There are a lot of factors to consider when choosing plants for a garden. If you've just started your collection, and you've got a tough and challenging site, choose some winter hardy succulents.
The trend these days is for less work and maintenance, beautiful lush gardens and containers.
How better to have both of those seemingly contradictory benefits in one package than with succulent plants.
Gardeners in cold climates don't have time to fuss with the beautiful and tender species that are popular right now; if you've got some of these, you know that they require special care for the winter to survive, and they can't take any frost whatsoever - not like these guys!
1. Sedum lydium is not a common type of stonecrop, but it's well worth finding.
Although shy to bloom, when it finally is happy enough, the pale pink to white flushed petals are spectacular in magnification.
Great as a tiny scale ground cover for miniature gardens, this is also a very pretty soft draping type for larger containers.
2. Jovibarba heuffelii is one of the most unusual of all the species of this Sempervivum relative. The crowns of the plants split into several new ones, eventually making a good sized colony.
As if that wasn't cool enough, it's also super tough; the deer around here like to take a bit out of the middle of the rosette, but in time it just makes new buds from the stocky caudex that turn into several rosettes.
3. Sempervivum arachnoideum hookeri, a tiny species that makes a perfect low ground cover or as a background on the panty hose wreaths that I make.
Eventually, this will cover a lot of ground, and it's got such an interesting texture too. In certain conditions, the foliage will blush pink and red - spectacular!
4. Rosularia are some of the sweetest and rarest of succulents. It's a surprise that they're as tough as they are, because they look fragile and tiny.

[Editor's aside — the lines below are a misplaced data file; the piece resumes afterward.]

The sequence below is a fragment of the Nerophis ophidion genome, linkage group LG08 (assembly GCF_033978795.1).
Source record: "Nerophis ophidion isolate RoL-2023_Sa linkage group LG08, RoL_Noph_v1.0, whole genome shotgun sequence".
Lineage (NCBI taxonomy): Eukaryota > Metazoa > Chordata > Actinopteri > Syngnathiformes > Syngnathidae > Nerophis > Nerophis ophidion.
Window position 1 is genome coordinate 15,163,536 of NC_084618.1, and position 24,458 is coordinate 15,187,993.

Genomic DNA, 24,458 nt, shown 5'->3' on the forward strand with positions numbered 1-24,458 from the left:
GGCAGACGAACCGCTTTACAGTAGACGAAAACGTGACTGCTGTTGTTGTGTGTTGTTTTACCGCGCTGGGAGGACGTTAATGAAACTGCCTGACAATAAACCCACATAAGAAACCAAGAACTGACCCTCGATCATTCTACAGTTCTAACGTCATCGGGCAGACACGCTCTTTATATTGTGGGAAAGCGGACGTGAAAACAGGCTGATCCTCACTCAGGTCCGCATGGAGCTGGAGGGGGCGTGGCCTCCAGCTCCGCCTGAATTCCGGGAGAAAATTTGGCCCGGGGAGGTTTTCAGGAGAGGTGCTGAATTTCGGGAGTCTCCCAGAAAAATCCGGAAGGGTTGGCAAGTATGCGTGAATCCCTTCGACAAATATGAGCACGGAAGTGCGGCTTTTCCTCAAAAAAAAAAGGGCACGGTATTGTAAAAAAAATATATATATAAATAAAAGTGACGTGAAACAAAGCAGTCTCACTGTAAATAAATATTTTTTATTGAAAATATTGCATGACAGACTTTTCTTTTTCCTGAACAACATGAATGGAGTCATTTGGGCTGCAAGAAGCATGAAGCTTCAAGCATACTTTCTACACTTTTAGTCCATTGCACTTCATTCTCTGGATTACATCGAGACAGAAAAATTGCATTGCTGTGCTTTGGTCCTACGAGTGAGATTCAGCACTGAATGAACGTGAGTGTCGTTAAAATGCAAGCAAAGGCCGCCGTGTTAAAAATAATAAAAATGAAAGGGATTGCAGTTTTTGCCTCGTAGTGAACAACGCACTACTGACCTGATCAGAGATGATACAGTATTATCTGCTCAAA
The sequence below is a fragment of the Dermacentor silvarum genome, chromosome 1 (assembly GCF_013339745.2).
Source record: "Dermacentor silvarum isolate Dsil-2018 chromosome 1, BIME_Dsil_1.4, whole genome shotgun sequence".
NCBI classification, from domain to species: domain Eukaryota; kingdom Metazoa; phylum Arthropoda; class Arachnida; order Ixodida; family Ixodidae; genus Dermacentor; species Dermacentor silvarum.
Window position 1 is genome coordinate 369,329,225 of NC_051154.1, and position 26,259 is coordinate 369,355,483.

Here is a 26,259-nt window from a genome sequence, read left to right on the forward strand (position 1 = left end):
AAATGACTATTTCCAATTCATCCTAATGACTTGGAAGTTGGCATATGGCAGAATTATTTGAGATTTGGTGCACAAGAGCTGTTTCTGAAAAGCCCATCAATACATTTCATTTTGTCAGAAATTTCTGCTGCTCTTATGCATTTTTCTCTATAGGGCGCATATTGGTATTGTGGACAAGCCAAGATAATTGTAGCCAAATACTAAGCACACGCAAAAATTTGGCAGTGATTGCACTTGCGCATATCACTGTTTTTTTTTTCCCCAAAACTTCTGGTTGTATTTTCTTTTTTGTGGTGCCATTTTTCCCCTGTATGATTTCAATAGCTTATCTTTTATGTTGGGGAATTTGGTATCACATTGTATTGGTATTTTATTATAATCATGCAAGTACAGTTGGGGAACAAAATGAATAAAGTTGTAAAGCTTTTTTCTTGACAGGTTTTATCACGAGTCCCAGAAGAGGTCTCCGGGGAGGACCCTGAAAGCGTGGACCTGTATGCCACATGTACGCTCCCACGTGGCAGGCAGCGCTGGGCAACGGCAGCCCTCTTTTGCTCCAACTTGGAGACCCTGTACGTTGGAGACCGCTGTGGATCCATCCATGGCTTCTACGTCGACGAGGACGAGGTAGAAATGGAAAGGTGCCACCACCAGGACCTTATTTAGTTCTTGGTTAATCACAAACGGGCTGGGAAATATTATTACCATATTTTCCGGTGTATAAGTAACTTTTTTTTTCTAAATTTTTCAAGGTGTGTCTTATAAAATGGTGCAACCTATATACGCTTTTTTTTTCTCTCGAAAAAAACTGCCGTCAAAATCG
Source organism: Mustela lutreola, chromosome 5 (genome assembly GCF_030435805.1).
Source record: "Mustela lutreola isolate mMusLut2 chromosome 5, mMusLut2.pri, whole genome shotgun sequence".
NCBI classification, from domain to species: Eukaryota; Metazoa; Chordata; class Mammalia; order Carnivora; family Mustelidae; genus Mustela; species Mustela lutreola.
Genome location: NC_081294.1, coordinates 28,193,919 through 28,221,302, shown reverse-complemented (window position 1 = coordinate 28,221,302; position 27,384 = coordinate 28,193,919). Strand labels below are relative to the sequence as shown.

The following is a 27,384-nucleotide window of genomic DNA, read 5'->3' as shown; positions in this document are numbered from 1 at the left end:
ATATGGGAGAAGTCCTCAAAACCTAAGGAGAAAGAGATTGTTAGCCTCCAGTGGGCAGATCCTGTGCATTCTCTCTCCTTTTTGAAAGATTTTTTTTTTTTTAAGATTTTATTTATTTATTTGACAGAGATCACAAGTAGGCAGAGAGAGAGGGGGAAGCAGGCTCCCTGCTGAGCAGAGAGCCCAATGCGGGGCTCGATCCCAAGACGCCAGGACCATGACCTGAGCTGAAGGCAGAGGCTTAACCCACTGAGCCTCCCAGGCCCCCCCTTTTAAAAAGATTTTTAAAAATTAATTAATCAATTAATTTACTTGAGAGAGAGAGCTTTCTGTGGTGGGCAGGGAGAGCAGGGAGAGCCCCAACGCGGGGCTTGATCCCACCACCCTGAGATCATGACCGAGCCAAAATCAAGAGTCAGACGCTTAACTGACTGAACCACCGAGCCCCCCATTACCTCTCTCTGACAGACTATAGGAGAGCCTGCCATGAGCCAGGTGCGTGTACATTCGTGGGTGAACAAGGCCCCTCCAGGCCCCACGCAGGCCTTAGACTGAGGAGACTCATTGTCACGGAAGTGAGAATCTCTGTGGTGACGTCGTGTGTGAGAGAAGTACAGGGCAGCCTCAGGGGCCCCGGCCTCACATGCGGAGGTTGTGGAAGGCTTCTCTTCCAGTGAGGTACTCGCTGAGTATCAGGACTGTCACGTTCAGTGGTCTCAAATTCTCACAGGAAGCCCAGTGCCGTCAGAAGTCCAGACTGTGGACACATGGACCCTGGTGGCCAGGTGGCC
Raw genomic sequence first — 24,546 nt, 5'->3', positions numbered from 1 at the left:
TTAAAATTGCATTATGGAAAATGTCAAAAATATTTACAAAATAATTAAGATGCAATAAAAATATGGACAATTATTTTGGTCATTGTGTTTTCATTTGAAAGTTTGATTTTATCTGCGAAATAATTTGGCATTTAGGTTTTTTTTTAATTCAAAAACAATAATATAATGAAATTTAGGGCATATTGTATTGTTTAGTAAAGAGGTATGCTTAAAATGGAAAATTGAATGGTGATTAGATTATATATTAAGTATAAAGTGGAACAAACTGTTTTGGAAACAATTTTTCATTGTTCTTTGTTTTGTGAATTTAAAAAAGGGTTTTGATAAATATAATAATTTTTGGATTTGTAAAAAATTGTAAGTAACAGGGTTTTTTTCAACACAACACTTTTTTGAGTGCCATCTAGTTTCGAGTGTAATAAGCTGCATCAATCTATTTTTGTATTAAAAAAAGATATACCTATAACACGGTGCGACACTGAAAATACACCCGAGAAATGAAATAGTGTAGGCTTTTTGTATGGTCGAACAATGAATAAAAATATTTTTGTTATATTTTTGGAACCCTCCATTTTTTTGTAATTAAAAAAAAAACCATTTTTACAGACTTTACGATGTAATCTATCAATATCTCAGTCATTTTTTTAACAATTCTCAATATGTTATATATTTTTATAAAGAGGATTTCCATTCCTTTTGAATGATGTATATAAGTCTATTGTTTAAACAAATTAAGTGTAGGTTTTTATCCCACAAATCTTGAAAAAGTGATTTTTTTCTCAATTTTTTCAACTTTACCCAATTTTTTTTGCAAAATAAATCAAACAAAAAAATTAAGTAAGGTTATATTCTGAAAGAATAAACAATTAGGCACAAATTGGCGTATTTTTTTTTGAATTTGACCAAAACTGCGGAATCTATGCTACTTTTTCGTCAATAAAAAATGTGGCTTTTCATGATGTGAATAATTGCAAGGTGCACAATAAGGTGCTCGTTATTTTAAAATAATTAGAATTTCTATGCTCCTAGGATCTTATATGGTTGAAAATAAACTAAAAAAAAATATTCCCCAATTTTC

In my garden they thrive in droughty conditions and they will slowly increase into a good sized clump.
The flowers are generally white, but the shocking red flowers on the biennial Rosularia sempervivoides are unforgettable.
5. Sedum spurium varieties are some of the most reliable and toughest little red creeping stonecrops.
The flowers range from palest cream to deepest crimson, depending on the type.
They always surprise me with their ability to withstand extreme temperatures, both hot and cold.
6. There are so many different species of Jovibarba, and they're very mixed up in the trade, and as an added bonus, they hybridize between themselves very easily.
No matter, they're all supremely tough and very pretty too.
They also play well with others, never aggressive, although they will form a large colony of rollers in time.
Of course, this is just a sampling; each year, I get a different favorite as they adapt to my conditions, and start to show their true toughness.
If you haven't already signed up for the e-course about what to do to have the best success in overwintering the tender kinds of succulent plants, do it now: